Brainloop: Functional Advanced Brain Interfacing System

Posted: September 8, 2008 in 2007, Articles, Videos

Brainloop: Functional Advanced Brain Interfacing System

From their website:

Brainloop is an interactive performance platform that utilizes a Brain Computer Interface (BCI) system which allows a subject to operate devices merely by imagining specific motor commands. These mentally visualized commands may be seen as the rehearsal of a motor act without the overt motor output; a neural synapse occurs but the actual movement is blocked at the corticospinal level. Motor imagery such as “move left hand”, “move right hand” or “move feet” become non-muscular communication and control signals that convey messages and commands to the external world. In Brainloop, the subject, Markus Rapp, is able – without physically moving – to investigate urban areas and rural landscapes as he globe-trots around virtual Google Earth. Through motor imagery, he selects locations, camera angles and positions and records these image sequences in a virtual world. In the second half of the performance, he plays back the sequence and uses Brainloop to compose a custom soundtrack by selecting and manipulating audio recordings in real time, as sound designer Brane Zorman re-locates them (5.1 surround) into the physical space. The virtual reality environment is stereographically projected allowing the audience to perceive the events in 3D.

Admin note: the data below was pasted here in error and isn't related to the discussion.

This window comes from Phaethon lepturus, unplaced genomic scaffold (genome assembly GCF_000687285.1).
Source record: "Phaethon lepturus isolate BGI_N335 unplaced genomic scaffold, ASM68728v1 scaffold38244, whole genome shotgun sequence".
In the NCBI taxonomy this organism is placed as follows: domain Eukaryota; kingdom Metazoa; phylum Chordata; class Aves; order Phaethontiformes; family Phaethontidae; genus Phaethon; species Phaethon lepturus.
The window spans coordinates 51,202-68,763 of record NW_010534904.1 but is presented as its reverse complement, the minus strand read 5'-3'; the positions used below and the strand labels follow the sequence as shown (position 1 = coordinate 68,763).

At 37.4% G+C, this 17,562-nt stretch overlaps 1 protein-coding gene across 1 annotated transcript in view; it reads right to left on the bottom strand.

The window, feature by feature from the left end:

This work results from a multi-year collaboration between Slovenian media artists and Austrian scientists. Its author is the Slovenian media artist Davide Grassi, which in the past has been focusing on similar topics realizing the project Brainscore – incorporeal communication together with the artist Darij Kreuh. Responsible for the BCI application is Reinhold Scherer from the BCI-Lab of the TUG.

7. Background of the project

The project Brainloop evolves from the projects Brainscore – Incorporeal communication

Brainscore – incorporeal communication is a performance for two operators, which act in a virtual reality environment through their avatars. This performance attempts to avoid completely physical participation of operators in the management of avatars. The task is achieved by triggering command on a console through a system based on operator’s brain waves signals and an eye movement tracking system. The aim of the performance is to create a controlled flow of information, in terms of audio-visual messages, in order to establish a primitive form of communication between the two performers as well as between them and the audience.


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